Construction of the Tiny House at Alfred University dates back to the fall of 2017, when students Matt Finley, Zach Mapes and Seneca Collins proposed it as the capstone project for their bachelor’s degree in renewable energy engineering. Finley, Mapes and Collins earned their degrees in 2018. Finley and Mapes went on to earn MBA degrees from Alfred University, in December 2018 and 2019, respectively.

Tiny House
The Tiny House, a solar-powered home constructed at Alfred University as part of an ongoing capstone project for renewable energy engineering undergraduate students, was featured during the National Solar Tour activities on campus Friday, Oct. 6.

During the 2017-18 academic year, students from Alfred University as well a group of students from Alfred State College majoring in building trades, constructed the frame for the walls, floor, and roof of the tiny house, which was then mounted on a 24-foot trailer chassis. Nearly 30 Alfred University students—from a wide array of academic programs including renewable energy engineering, mechanical engineering, fine arts, ceramic engineering, environmental studies, marketing, and counseling—took part in the initial build at Alfred State’s Wellsville campus.

That year the Tiny House was featured at the Alfred University-hosted AU Energy Symposium, which was attended by numerous representatives of the power industry. Students presented drawings of what the house would look like throughout its construction through completion.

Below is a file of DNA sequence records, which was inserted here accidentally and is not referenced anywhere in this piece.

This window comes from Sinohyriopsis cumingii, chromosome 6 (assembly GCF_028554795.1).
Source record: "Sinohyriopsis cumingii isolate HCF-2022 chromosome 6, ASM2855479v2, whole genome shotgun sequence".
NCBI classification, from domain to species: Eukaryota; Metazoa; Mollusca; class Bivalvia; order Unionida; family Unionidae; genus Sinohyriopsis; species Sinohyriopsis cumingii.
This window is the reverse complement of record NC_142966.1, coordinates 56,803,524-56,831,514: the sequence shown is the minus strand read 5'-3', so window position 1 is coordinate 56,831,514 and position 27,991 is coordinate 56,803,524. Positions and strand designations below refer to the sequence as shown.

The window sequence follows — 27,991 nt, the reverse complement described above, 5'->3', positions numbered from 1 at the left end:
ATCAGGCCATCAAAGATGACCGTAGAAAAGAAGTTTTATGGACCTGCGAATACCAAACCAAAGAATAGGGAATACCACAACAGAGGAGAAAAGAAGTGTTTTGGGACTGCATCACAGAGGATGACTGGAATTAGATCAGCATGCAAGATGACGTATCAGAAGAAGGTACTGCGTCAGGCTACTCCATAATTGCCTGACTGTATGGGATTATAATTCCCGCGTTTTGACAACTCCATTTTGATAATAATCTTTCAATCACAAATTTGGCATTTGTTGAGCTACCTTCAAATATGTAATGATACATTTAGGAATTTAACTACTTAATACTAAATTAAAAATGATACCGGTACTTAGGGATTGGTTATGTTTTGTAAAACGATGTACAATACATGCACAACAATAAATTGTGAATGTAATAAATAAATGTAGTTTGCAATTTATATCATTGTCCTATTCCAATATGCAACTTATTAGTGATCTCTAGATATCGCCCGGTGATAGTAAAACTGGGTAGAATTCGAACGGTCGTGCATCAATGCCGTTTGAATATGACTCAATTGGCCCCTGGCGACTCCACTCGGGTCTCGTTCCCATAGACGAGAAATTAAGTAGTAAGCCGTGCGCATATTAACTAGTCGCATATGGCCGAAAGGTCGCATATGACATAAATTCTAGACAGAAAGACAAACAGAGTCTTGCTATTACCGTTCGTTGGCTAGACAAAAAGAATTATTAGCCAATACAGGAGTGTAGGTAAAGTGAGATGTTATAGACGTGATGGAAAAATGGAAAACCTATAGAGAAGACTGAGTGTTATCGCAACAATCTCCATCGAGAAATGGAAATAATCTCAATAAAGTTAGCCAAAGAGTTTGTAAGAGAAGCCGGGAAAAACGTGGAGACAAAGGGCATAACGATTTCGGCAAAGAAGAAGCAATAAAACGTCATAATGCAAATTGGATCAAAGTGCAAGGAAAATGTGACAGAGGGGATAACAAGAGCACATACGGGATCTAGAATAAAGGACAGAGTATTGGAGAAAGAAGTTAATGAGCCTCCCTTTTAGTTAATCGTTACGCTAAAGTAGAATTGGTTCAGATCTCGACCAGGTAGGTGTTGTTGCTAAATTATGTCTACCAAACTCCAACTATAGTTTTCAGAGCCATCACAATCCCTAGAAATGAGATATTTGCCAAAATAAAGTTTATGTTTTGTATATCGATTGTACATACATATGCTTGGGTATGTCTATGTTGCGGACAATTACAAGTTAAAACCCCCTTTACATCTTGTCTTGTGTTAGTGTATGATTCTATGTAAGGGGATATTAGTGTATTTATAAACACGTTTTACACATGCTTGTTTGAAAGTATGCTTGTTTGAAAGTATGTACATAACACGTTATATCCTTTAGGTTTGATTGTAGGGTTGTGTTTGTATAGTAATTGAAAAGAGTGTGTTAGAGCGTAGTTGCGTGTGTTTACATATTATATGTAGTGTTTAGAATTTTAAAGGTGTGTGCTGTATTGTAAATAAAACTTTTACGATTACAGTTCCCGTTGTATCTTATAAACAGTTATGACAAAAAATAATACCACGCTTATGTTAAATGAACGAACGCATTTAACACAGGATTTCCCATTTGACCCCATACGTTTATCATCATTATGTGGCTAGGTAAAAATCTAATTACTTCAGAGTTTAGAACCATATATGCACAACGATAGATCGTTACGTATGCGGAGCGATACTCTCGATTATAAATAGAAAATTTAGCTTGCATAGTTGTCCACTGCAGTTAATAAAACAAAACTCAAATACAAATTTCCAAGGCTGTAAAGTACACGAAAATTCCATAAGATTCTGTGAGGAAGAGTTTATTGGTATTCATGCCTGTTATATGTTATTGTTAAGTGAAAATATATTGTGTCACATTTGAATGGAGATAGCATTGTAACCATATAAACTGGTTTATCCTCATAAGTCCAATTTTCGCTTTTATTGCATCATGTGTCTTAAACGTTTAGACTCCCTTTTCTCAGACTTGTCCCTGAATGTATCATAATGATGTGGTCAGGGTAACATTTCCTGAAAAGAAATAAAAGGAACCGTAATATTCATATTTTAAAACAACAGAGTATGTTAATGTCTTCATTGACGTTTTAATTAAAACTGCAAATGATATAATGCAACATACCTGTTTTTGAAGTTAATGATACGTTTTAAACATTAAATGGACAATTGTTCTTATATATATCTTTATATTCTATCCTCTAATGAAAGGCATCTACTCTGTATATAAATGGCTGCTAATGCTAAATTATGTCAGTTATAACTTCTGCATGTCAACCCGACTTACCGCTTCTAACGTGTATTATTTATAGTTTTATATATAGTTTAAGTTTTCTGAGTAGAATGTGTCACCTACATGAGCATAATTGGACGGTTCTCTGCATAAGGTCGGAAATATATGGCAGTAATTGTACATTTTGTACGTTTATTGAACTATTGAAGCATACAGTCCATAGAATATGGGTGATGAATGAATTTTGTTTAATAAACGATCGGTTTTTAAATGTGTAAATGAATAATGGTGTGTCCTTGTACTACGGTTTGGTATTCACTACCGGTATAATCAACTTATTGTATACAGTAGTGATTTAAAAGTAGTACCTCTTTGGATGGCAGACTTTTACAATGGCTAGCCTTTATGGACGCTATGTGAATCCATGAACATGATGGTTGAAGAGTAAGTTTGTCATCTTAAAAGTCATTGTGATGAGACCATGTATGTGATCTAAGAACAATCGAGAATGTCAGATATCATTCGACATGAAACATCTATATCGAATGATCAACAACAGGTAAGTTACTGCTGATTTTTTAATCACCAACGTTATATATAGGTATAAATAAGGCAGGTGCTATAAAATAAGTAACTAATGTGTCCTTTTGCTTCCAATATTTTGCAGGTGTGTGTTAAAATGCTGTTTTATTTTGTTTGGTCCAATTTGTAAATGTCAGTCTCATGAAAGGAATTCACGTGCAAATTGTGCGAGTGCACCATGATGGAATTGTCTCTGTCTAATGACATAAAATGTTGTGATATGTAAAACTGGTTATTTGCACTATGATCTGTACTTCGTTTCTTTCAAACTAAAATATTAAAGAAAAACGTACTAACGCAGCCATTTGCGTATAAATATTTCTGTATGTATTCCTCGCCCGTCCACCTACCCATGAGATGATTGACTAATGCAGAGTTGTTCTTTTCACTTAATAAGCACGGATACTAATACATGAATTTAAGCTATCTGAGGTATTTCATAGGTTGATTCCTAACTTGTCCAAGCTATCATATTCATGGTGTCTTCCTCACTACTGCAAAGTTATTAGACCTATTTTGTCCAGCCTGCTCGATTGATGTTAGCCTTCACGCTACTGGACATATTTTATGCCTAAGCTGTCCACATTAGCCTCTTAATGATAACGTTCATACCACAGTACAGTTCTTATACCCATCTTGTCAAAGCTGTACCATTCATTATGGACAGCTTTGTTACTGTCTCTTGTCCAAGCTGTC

Capstone projects utilizing the tiny house in ensuing years included installation of a hot water tank and water collection and filtration system; installation of the solar PV system—solar panels were mounted on the house’s roof—which generates power that can be stored in a lithium-ion battery bank; and outfitting the house with an automated system for remotely controlling the tiny house’s electricity usage.

The interior design of the 200 square-foot tiny house includes a loft for sleeping quarters; a kitchen area with a stove and small refrigerator; a sitting area; and a small bathroom which includes a compost toilet. Wang said the goal is to sell tiny house once it is complete, which he says should be in the fall of 2024. Future projects include installation of a “green wall,” a garden mounted on an outside wall consisting of a network of planters in which vegetables can be grown; insulation and a heating system; and a folding exterior deck.

Last spring, Alfred University’s Information Technology Systems Department installed ethernet service to the house so that solar power generation and usage can be monitored remotely.

Wang this week submitted a call for proposals for painting a mural on an exterior side of the Tiny House. Submissions of proposals are due Oct. 27 and can be submitted to Wang via email at The mural should be solar themed and needs to be completed before January 2024.